At a virtual roundtable last week on the power crisis, representatives from European businesses in China said their factory managers received late-night text messages from government officials demanding they halt production the next day. Local authorities, they said, couldn’t differentiate between companies based on their energy use, instead taking a rigid one-size-fits-all approach largely out of fear of angering Beijing.
At the same time, top leaders did act quickly to ease price controls on the sector that had been in place for years in a bid to ease the crisis, which was stoked by a combination of rising global commodity prices and overzealous local officials seeking to hit emission-reduction targets. The State Council this month announced China would raise maximum electricity rates and gradually allow all coal-fired power to be traded on the open market.
‘Impossible to Achieve Overnight’
In some ways, the start-stop nature of Xi’s reform push is a built-in feature. The Communist Party’s Qiushi Journal on Friday published a more complete version of one of Xi’s speeches in August, which emphasized the need for “gradual and orderly progress” in achieving “common prosperity.”
“It is impossible to achieve overnight,” Xi said.
The goal, he added, was ultimately to ensure social harmony through growing the middle class and reducing the proportion of rich and poor “to form an olive-shaped distribution structure.” He called for a stronger public sector and improved social-safety net while also emphasizing the need for upward mobility and mobilizing “the enthusiasm of entrepreneurs.”
At one point he acknowledged that China still hasn’t figured out how exactly that will work: “We have a complete solution to the problem of poverty, but we still have to explore and accumulate experience in the issue of how to get rich.”
One key aspect to Xi’s plan involves strengthening patriotism, seen most clearly by China’s moves to press its claims on Taiwan, a self-governed democracy. Chinese warplanes conducted a record number of sorties near the main island earlier this month, leading the U.S. to denounce Beijing for “provocative military activity.”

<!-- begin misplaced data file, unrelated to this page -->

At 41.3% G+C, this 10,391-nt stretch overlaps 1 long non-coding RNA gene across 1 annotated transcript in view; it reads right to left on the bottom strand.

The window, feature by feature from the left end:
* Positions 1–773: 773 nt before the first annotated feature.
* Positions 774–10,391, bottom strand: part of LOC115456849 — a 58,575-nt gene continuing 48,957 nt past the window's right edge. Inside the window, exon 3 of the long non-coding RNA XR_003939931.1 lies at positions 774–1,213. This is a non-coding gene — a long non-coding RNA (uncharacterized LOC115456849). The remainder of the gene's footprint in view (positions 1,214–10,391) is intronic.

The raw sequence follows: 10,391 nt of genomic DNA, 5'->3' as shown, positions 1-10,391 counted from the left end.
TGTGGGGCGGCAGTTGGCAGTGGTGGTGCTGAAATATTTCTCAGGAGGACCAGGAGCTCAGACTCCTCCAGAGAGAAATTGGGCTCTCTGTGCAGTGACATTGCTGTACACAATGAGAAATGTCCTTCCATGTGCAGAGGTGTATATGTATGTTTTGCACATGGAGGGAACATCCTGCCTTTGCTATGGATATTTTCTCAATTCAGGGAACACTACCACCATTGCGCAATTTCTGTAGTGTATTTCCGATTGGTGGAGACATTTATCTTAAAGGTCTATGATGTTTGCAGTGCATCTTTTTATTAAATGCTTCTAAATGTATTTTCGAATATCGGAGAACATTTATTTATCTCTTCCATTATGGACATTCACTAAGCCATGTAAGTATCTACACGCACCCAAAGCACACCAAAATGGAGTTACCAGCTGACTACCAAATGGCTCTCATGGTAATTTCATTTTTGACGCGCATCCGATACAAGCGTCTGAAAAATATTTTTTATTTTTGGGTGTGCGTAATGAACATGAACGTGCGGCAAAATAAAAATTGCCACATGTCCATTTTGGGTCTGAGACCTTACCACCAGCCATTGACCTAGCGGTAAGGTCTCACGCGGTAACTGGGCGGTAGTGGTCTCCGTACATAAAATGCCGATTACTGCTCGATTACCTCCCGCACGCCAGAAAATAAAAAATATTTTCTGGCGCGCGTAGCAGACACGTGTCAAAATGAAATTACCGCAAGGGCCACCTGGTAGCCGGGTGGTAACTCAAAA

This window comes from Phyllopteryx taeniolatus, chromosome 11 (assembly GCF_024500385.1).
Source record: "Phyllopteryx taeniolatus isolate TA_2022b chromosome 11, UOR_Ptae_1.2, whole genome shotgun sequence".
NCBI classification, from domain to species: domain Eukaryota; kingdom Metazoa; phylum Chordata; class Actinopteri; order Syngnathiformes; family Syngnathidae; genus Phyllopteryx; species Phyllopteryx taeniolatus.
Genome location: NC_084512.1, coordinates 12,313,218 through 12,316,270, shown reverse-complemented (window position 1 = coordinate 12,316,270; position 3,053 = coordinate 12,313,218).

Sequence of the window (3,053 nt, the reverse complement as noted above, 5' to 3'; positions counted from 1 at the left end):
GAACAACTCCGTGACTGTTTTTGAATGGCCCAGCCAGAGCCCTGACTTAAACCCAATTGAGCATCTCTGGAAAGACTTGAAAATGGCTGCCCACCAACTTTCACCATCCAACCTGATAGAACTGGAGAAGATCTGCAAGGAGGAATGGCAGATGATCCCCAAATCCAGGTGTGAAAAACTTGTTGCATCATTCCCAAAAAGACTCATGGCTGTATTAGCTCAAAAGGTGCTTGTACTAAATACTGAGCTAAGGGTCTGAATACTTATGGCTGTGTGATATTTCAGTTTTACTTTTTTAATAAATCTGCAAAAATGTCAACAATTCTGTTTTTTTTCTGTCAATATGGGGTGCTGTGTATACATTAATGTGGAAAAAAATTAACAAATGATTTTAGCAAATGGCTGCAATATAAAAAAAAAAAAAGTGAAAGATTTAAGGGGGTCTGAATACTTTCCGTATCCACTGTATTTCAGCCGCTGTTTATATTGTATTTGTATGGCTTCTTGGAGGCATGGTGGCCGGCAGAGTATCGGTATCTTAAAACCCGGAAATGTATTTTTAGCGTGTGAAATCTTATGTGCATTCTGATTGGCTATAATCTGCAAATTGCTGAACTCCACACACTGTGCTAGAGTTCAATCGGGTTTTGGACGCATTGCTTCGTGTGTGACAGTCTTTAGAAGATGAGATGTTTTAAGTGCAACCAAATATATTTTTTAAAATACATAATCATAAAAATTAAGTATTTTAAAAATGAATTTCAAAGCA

At the same time, China is dialing down tensions with the U.S. and its allies. Beijing had a relatively muted response to reports that a small number of American military advisers were deployed to Taiwan, and Xi agreed to a virtual summit later this year with U.S. President Joe Biden. The Chinese leader last week also set up a summit with the European Union later this year.
Goldman Sachs Group Inc. recently won approval to take 100% ownership of its securities joint venture in China, and Commerce Minister Wang Wentao told state broadcaster CCTV on Monday that the government will keep expanding market access for foreign capital.
While China’s use of nationalism shows it needs a “non-economic means of trying to promote regime legitimacy,” right now Xi is focused on getting the economy stabilized, according to Matthew Gertken, geopolitical strategist at Montreal-based BCA Research, which provides global macro research.
“On the current trajectory there is a clear and present danger of widening illiquidity, collapsing property prices, credit crunch, financial and economic crisis, and sociopolitical problems,” he said. “These outcomes may ultimately be unavoidable, but first the regime will moderate policy to try to avoid them.”
–With assistance from Yujing Liu.